Restaurant review: The Ambrette in Canterbury
PUBLISHED: 08:48 06 December 2014 | UPDATED: 08:48 06 December 2014
Manu Palomeque 07977074797
Fancy a change from turkey and sprouts? Then add a bit of spice to your life and sample the delights of the new Ambrette in Canterbury
Fans of Dev Biswali’s Indian restaurants in Margate and Rye will be delighted to know that his new Ambrette in the heart of Canterbury raises standards to even greater heights.
And let’s face it, Dev himself has quite a few fans of his own and is worth the trip alone. Bollywood-handsome as ever (though recently married, sorry ladies) and even more svelte: the kitchen is on the first floor and that’s a lot of stairs to run up and down when you’re personally cooking a seven-course taster menu for the editor of Kent Life and her mate.
The latest addition to this growing empire of very modern Indian restaurants opened this summer and has already attracted a legion of new fans.
Set in a former Irish pub the ground-floor restaurant is spacious (100-plus covers) and attractively decorated in slate grey with white panelling, wooden floors inlaid with intricate patterned tiles and feature walls in vibrant red, green and cream.
Low ceilinged and softly lit, the overall feel is Georgian with a contemporary twist. It’s as far away from the traditional High Street curry house as you could imagine.
You won’t even find curry on the menu, although you will find pork – something almost unknown in the UK’s 10,000 predominantly Bangladeshi-owned south Asian establishments. The short, eclectic, daily changing menu features exotic treats such as freshwater Nile perch, plus, of course, locally sourced game and seafood.
The menu at The Ambrette (named after the Indian flower known for its culinary and aphrodisiac properties) is staunchly seasonal and features a mix of local, often foraged produce (kelp, sea purslane, Marjoram) and unusual ingredients.
Dev’s cooking style is strongly influenced by regional Indian cooking but he also references other global cuisines such as French and South East Asian.
The style of service is just like him – friendly, informative and professional.
Dev had decided in advance that My Work Colleague and I would be sampling his six-course Taster Menu (note: this must be pre-ordered when reserving your table), so we really were in for a special evening.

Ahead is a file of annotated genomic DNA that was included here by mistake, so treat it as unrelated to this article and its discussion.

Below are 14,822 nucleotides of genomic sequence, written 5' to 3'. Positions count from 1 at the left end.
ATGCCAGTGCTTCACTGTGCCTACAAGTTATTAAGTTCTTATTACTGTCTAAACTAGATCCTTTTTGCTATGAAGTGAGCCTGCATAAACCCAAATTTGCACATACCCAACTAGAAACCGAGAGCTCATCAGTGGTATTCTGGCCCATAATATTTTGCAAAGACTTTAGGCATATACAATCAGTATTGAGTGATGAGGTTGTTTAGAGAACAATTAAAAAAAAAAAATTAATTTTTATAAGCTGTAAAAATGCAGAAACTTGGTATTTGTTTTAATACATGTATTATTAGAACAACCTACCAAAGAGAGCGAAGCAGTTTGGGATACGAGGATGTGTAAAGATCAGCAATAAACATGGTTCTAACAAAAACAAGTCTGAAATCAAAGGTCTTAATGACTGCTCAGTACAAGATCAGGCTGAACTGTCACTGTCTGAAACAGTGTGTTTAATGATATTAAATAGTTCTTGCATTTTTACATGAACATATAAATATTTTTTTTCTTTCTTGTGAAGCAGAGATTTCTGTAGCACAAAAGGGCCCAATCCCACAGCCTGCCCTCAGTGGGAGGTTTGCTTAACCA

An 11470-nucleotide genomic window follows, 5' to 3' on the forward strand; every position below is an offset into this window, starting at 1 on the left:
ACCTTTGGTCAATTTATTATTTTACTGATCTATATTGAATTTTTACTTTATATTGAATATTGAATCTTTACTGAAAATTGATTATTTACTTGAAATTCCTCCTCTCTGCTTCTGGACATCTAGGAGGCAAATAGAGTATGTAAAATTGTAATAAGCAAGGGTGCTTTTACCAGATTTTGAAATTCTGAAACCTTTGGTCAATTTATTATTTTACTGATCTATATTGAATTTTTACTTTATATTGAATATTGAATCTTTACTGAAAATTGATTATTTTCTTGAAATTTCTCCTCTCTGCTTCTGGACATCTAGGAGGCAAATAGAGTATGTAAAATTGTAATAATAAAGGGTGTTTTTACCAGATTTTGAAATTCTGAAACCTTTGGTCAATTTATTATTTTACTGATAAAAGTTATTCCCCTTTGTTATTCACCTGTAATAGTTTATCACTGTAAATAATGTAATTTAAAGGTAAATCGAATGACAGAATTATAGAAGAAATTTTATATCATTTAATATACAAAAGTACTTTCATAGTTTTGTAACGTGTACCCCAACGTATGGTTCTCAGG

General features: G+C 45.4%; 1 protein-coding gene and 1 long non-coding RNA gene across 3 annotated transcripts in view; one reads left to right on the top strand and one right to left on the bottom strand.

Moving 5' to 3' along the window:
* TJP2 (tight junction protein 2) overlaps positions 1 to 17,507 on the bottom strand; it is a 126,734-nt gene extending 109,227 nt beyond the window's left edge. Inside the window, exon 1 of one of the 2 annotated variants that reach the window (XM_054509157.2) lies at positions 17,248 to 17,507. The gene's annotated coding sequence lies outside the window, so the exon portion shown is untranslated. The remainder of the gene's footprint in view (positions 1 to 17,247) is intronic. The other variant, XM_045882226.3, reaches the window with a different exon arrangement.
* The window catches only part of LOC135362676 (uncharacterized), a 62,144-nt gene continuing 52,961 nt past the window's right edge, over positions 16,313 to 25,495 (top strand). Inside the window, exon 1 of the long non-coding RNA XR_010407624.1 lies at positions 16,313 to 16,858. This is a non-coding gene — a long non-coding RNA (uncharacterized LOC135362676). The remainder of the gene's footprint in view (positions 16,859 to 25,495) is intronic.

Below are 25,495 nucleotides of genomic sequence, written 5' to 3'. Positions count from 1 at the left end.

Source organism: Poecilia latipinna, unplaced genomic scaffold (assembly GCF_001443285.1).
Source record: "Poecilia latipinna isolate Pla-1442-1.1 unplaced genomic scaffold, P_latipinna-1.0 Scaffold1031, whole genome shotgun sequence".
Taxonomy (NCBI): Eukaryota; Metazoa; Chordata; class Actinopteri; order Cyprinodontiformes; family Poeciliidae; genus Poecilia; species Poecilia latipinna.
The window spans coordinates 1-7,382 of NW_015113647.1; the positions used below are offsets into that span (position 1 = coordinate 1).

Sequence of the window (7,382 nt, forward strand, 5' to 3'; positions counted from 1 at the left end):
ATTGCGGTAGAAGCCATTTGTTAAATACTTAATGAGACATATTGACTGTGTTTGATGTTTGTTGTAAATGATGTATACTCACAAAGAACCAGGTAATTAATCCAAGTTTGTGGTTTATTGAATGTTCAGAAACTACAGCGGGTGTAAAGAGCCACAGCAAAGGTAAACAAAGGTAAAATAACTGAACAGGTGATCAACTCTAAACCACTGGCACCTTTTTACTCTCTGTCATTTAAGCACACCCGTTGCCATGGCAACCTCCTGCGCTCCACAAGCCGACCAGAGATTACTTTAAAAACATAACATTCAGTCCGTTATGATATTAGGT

We began with refreshing ‘mocktails’ of ginger ale with fresh pineapple and white grape juice while nibbling hot little spicy potato and cauliflower dumpling appetisers with a shot of mango and ginger warmed with star anise. Delicious.
Our concerns that we wouldn’t be able to manage every course (well, not mine: when has that ever happened?) were diminished when we realised how elegant the portions are and how subtle Dev’s touch is
Dosai (a south Indian crêpe) with gently spiced potatoes, mustard and onions, for example, came served with a variety of chutneys, including a fresh green pea purée that magically cooled everything down.
My Work Colleague, who is not a fan of fish, was convinced she wouldn’t enjoy the soft shell crab served with tempura of rock samphire, sea purslane salad, crab raita and home-made crab and beetroot cake – but it proved the star of her show. Indeed, we both loved it; sea-fresh, light, quirky, it was a triumph on an elegant white plate.
Meaty choices included breast of Kentish pheasant with cinnamon-poached peach and a coriander sauce, Kentish venison loin pan-seared and served with local pears, fennel potatoes, apricot chutney and a tamarind, apricot and ginger sauce.
In between these courses we each sipped a teacup of red lentil and celeriac soup, which provided a spicy, broth-like pause for our tingling tastebuds.
I’ve never been a fan of Indian desserts, but put your preconceptions to one side and place yourself in Dev’s hands. A mixed fruit granita with saffron jelly and popping candy had the joyous appeal of a funfair and heralded the master’s dessert platter of saffron jalebis, white chocolate silk, rose and vanilla crème brûlée and blackberry and cinnamon ice cream. It will change forever your thoughts on Indian cuisine.
Head to ancient Beer Cart Lane and give your tastebuds a festive wake-up call. n
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